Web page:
What exactly is Islamic Banking? Contact [email_address] (+34) 902 013 525
Definition: A system of banking or banking activity that is consistent with the principles of the Shari'ah (Islamic rulings) and its practical application through the development of Islamic economics.
Purpose: Islamic banking has the same purpose as conventional banking except that it operates in accordance with the rules of Shari’ah, known as Fiqh al-Muamalat (Islamic rules on transactions
Equity partnership (profit and loss sharing)
Checks and balances to maintain ethics and justice
Profit is the chief motivation
Not inherently micro-financing-friendly
Not enough checks and balances which can lead to excess, causing economic meltdowns
the banking system has to avoid interest.
there should be no reward without risk-bearing.
Islam views true profit as a return for entrepreneurial effort and objects to money being placed on a pedestal above labour, the other factor in production.
Why prohibit interest?
The prohibition on paying or receiving fixed interest is based on the Islamic tenet that money is only a medium of exchange, a way of defining the value of a thing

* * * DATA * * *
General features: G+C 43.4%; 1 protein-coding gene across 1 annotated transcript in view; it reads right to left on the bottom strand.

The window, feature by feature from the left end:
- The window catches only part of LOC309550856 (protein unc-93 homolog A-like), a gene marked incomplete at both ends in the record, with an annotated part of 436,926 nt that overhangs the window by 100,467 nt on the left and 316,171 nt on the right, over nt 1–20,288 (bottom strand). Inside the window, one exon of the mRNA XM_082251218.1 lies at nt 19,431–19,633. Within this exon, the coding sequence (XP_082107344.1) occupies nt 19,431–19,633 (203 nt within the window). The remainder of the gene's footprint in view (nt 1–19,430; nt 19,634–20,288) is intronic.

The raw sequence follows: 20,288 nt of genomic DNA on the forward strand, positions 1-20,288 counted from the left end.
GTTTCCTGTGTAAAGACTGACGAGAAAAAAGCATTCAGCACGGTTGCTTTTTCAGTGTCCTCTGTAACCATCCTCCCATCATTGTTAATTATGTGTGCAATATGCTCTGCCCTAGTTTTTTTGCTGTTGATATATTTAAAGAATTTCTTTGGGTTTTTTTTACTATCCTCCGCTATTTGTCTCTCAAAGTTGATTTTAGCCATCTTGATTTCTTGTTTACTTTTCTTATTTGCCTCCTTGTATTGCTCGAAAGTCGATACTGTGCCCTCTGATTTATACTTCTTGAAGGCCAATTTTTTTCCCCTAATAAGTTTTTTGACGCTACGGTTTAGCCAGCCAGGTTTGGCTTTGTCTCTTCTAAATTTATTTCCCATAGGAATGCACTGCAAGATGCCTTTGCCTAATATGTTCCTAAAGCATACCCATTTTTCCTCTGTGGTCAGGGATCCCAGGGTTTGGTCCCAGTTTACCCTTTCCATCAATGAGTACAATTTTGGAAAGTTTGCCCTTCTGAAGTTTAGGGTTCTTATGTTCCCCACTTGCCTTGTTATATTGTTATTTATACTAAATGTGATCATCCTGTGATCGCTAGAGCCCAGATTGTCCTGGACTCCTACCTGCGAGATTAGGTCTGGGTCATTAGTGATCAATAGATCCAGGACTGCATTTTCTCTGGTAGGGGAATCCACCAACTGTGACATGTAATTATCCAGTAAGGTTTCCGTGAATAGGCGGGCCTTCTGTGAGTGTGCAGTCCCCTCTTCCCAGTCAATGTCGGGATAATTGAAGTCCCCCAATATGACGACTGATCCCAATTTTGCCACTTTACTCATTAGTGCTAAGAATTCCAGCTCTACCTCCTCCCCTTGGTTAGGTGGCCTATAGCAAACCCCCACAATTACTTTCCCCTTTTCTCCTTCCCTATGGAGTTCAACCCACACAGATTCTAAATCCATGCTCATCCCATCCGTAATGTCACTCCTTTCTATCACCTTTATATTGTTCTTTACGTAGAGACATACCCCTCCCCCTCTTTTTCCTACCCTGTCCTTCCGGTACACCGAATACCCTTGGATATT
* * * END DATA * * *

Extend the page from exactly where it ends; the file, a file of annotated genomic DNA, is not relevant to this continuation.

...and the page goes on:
Money tends to be viewed purely as a medium of exchange .
In order for an Islamic bank to earn a return on money lent, it is necessary to obtain an equity, or ownership, interest in a non-monetary asset. This requires the lender to also participate in the sharing of risk.
transactions involving excessive uncertainty
all forms of gambling
Financing Modes of Islamic Banks
all financial arrangements that the contracting parties agree to use are lawful, as long as they do not include an element of interest. Equity-holding and commodity and asset-trading are an integral part of Islamic financing.
The two basic categories of financing are :
profit-and-loss-sharing (PLS), also called participatory modes, i.e., musharakah and mudarabah and
purchase and hire of goods or assets and services on a fixed-return basis, i.e., murabaha, istisna'a, salam and leasing.
What’s the status of Islamic banking?
It is no longer a novel experiment
Islamic banks are evolving financial and investment instruments that are not only profitable but are also ethically motivated.
There is a risk that Islamic banking ideals may get diluted with conventional banking unless Islamic banks do something to establish their distinctness as “Islamic banks”.
T he services that the Kinos Group can offer to the investors from these countries range from attracting investors for the Middle Eastern Arab countries to assistance in channelling their capital to assets and companies in strategic economic sectors of Spain and Latin America.
T he Kinos Group has continued devleoping its relations with Islamic investors. The Kinos Group has had fruitful collaborations with Arabic investment funds for two years, starting with Royal Group, Abu Dhabi Investment Authority, Investment Corporation of Dubai and Mubadala Group.